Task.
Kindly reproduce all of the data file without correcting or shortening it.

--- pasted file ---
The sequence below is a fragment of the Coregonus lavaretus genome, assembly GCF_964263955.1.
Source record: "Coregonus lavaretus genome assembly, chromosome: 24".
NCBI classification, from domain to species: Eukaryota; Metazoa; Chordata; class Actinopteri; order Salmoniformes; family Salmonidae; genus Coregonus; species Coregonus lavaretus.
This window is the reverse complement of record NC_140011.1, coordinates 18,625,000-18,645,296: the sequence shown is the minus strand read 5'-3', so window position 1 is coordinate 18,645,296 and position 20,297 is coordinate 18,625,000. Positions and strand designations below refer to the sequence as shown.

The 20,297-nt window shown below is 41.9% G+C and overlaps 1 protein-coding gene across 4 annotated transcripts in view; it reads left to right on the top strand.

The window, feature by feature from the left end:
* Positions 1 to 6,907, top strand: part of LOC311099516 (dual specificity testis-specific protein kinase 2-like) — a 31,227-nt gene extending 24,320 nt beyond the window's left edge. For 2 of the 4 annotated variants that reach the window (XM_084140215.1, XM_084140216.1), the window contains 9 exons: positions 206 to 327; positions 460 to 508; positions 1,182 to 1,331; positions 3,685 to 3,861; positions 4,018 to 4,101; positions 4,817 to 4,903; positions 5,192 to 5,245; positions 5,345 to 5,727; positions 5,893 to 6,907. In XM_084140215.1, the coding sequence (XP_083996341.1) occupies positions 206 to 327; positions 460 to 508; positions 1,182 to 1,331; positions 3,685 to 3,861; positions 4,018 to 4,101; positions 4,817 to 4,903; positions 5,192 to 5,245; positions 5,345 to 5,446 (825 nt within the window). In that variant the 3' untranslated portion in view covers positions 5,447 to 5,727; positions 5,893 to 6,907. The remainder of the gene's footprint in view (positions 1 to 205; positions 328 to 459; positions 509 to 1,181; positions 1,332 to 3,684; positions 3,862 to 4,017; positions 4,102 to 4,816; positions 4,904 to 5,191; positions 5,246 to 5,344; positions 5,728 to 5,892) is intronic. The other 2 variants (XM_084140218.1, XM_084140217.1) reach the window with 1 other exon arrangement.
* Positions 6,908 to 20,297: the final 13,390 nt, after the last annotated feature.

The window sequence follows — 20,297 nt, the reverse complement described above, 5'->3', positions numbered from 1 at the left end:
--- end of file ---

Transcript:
The sequence below is a fragment of the Coregonus lavaretus genome, assembly GCF_964263955.1.
Source record: "Coregonus lavaretus genome assembly, chromosome: 24".
NCBI classification, from domain to species: Eukaryota; Metazoa; Chordata; class Actinopteri; order Salmoniformes; family Salmonidae; genus Coregonus; species Coregonus lavaretus.
This window is the reverse complement of record NC_140011.1, coordinates 18,625,000-18,645,296: the sequence shown is the minus strand read 5'-3', so window position 1 is coordinate 18,645,296 and position 20,297 is coordinate 18,625,000. Positions and strand designations below refer to the sequence as shown.

The 20,297-nt window shown below is 41.9% G+C and overlaps 1 protein-coding gene across 4 annotated transcripts in view; it reads left to right on the top strand.

The window, feature by feature from the left end:
* Positions 1 to 6,907, top strand: part of LOC311099516 (dual specificity testis-specific protein kinase 2-like) — a 31,227-nt gene extending 24,320 nt beyond the window's left edge. For 2 of the 4 annotated variants that reach the window (XM_084140215.1, XM_084140216.1), the window contains 9 exons: positions 206 to 327; positions 460 to 508; positions 1,182 to 1,331; positions 3,685 to 3,861; positions 4,018 to 4,101; positions 4,817 to 4,903; positions 5,192 to 5,245; positions 5,345 to 5,727; positions 5,893 to 6,907. In XM_084140215.1, the coding sequence (XP_083996341.1) occupies positions 206 to 327; positions 460 to 508; positions 1,182 to 1,331; positions 3,685 to 3,861; positions 4,018 to 4,101; positions 4,817 to 4,903; positions 5,192 to 5,245; positions 5,345 to 5,446 (825 nt within the window). In that variant the 3' untranslated portion in view covers positions 5,447 to 5,727; positions 5,893 to 6,907. The remainder of the gene's footprint in view (positions 1 to 205; positions 328 to 459; positions 509 to 1,181; positions 1,332 to 3,684; positions 3,862 to 4,017; positions 4,102 to 4,816; positions 4,904 to 5,191; positions 5,246 to 5,344; positions 5,728 to 5,892) is intronic. The other 2 variants (XM_084140218.1, XM_084140217.1) reach the window with 1 other exon arrangement.
* Positions 6,908 to 20,297: the final 13,390 nt, after the last annotated feature.

The window sequence follows — 20,297 nt, the reverse complement described above, 5'->3', positions numbered from 1 at the left end: